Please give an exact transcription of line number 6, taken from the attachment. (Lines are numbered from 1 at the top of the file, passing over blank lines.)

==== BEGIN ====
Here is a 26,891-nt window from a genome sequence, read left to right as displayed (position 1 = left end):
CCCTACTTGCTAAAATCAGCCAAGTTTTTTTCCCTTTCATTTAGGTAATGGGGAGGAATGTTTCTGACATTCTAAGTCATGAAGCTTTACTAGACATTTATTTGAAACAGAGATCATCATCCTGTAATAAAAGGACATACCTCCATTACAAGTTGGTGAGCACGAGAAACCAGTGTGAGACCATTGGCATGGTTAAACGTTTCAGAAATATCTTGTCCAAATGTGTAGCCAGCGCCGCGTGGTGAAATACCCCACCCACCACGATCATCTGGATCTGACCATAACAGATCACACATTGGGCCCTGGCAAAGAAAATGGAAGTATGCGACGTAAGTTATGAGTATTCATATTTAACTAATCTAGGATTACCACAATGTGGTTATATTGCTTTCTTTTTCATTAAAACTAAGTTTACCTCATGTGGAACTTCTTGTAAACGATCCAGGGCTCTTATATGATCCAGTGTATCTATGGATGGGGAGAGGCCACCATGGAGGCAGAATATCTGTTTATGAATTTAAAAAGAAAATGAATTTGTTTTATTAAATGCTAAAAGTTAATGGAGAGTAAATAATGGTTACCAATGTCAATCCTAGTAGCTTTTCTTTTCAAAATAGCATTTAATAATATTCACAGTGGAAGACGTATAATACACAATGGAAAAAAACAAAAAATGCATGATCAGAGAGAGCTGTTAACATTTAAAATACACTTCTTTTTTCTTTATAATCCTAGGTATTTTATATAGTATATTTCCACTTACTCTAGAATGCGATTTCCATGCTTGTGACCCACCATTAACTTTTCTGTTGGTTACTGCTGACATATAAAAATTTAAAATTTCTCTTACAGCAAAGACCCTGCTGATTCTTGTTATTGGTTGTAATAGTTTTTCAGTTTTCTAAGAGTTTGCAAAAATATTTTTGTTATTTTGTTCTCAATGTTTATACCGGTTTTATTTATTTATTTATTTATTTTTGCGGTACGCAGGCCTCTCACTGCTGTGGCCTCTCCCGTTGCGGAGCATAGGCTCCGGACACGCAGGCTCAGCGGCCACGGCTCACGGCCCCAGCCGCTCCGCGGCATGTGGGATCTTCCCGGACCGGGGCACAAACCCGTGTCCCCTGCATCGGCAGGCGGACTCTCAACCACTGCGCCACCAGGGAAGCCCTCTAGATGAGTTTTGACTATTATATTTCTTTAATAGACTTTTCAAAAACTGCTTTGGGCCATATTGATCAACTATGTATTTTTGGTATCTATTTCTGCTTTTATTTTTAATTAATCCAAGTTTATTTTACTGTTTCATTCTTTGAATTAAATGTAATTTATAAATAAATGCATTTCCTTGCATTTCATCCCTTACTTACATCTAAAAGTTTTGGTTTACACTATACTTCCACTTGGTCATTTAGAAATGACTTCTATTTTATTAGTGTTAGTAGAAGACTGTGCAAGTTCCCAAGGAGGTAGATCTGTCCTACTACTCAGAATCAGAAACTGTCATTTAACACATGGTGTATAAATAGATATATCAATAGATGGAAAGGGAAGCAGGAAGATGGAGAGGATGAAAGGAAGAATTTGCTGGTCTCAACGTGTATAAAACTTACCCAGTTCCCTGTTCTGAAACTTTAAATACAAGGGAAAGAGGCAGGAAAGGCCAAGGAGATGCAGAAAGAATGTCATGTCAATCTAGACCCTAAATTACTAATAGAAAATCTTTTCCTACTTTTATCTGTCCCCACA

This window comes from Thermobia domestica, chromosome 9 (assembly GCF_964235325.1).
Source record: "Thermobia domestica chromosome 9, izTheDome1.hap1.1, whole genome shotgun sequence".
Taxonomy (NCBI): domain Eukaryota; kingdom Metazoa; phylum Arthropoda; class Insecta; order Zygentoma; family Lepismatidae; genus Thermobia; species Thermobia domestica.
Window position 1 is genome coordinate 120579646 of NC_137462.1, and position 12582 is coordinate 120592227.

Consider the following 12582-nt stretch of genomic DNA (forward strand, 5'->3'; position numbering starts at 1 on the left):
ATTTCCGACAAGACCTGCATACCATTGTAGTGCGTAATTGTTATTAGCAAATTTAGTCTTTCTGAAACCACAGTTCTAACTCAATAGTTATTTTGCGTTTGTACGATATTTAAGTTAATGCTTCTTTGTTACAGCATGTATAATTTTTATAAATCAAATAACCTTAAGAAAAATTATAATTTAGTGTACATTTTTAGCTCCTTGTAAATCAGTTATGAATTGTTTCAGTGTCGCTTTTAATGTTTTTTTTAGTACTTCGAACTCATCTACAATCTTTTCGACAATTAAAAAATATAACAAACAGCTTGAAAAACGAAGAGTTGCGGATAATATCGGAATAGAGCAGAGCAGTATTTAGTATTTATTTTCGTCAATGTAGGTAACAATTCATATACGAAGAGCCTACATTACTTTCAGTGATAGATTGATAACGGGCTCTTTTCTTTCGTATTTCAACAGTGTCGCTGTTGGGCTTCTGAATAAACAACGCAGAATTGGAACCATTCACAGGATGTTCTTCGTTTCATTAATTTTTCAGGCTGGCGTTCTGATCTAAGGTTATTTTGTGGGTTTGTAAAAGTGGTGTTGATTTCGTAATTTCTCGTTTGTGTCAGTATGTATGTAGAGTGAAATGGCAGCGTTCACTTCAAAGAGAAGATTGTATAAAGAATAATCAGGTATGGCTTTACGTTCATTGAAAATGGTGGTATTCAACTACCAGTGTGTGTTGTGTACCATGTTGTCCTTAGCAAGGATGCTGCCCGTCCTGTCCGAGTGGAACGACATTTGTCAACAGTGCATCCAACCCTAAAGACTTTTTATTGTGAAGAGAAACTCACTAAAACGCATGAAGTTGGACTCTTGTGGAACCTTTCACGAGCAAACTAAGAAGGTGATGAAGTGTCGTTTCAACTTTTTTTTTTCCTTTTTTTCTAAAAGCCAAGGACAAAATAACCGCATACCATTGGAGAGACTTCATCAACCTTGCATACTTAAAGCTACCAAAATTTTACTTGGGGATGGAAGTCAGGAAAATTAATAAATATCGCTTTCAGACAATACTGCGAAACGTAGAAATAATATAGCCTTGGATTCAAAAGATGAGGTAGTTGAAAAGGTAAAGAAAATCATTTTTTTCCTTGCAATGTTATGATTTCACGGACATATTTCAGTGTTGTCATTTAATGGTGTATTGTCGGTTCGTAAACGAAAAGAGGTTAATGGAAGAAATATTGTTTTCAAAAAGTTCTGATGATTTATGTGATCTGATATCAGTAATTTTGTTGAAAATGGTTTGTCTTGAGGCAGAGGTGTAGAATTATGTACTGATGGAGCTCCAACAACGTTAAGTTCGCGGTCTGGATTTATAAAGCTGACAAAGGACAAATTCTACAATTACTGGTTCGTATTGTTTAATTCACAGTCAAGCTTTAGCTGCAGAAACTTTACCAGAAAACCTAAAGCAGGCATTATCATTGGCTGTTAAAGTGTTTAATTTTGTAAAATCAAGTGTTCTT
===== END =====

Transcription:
Window position 1 is genome coordinate 120579646 of NC_137462.1, and position 12582 is coordinate 120592227.